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MIT Media Lab software could help city dwellers live big in small spaces

Posting in Cities

With more people on Earth living in cities than in non-urban environments for the first time, some researchers and designers believe it's time to improve how city dwellers live in often-generic apartments. Sure, numerous home-furnishing options exist to brighten a plain box of a home in a boring high-rise building. But are there other ways that renters or owners without the means to hire interior decorators or architects can make a cramped and characterless space more appealing? Could there be an app for that?

At the MIT Media Lab, the Changing Places Group is creating software that helps people quickly customize their apartments into multi-tasking environments, in which rooms can take on various functions. It aims to go beyond the simple cosmetic programs that exist today that, say, allow home remodelers to layer virtual paint samples on digital photographs of their real-life walls. As the online design magazine Dezeen reported from the Urban Age Electric City conference in London recently, Kent Larsen, co-director of the Changing Places Group, explained that the new tools have the potential to allow urban citizens figure out how to reposition walls and add fitness equipment or an office. Potentially, they could even become more productive and live healthier lives by configuring comfortable places to work and work out at home -- even in a very small home.

"It doesn’t scale to have an architect work on homes for 300 million rural Chinese who are moving to the city over the next fifteen years," Larsen said at the Urban Age Electric City conference, Dezeen reported. "So we’re looking at design algorithms where you match a personal profile to a solution profile, you assemble a completely configured apartment and then you give people the tools to go into that space and refine it using these kind of advanced computational tools."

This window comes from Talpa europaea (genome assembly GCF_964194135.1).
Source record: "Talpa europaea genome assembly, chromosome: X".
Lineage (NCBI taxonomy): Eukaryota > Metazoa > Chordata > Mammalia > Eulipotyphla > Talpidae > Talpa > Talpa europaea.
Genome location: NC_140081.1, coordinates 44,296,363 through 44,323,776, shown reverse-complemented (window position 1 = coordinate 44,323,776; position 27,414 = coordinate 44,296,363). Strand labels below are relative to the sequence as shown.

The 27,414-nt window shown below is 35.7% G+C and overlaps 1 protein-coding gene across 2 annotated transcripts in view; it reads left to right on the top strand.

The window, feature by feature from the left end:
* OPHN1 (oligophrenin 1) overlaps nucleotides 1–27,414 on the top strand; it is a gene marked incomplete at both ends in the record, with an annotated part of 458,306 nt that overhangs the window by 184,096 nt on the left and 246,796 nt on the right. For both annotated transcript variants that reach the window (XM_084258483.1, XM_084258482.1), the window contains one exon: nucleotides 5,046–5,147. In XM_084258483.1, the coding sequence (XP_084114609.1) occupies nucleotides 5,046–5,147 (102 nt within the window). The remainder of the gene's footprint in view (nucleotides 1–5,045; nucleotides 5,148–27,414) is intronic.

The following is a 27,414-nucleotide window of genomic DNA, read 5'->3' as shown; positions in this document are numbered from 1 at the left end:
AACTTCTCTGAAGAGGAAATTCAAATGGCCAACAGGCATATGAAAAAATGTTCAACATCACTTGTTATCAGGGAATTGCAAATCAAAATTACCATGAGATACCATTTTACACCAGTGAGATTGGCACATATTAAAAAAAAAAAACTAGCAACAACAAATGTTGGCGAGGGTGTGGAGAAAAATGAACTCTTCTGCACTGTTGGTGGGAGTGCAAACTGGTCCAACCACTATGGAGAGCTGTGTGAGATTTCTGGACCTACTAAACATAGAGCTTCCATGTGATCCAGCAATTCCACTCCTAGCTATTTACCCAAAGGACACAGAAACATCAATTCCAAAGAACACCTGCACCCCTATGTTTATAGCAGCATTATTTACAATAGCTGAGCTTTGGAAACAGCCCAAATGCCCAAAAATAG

The CityHome project at MIT's Media Lab also created an 840-square-foot home that has moving walls that integrates furniture, lights, and office and entertainment equipment systems. Dwellers can turn the living room into a dining room or the bedroom into a home gym. While admirable, the critic in me can't help but notice that the concept simply reflects how everyday New Yorkers -- and others living in similarly space-limited cities -- conceive of their homes: as flexible spaces. Shove the living room couch into a corner and add an inflatable mattress, and you've got a guest room! Add a leaf to the "desk" in the alcove/"home office" and you've got a dining room table to host six friends for dinner! Break out the free weights, and you've got a gym!

The Transformer-style apartment concept isn't new either. But most tend to be more high-end offerings. Back in 2010, for instance, SmartPlanet covered a stylish yet teensy Hong Kong abode with sliding walls that allowed the owner to turn an apartment into the equivalent of a 24-room home. More recently, this year we covered the design for a chic 420-square-foot space offered by LifeEdited (the company launched by Graham Hill, founder of the website Treehugger). What's fresh about the Media Lab's projects, however, is that they address the idea of potentially making the concept available for a more mass-market audience.

Below, here's a video featuring the CityHome Changing Places project from the Media Lab, including an overview of the software tools and its Transformer-like apartment. At the very least, the initiatives -- especially the software app -- are likely to continue the conversation on how design can play a role in redefining comfort for everyday citizens of an increasingly urban planet.

Image: YouTube still.

— By on December 16, 2012, 4:09 AM PST

Reena Jana

Contributing Editor

Contributing Editor Reena Jana has written for the New York Times, Wired, Harvard Business Review online, Fast Company, Architectural Record, Artforum, Time Out New York, Harper's Bazaar, and GQ. Previously, she was the innovation department editor at BusinessWeek. She holds degrees from Columbia University and Barnard College. Follow her on Twitter. Disclosure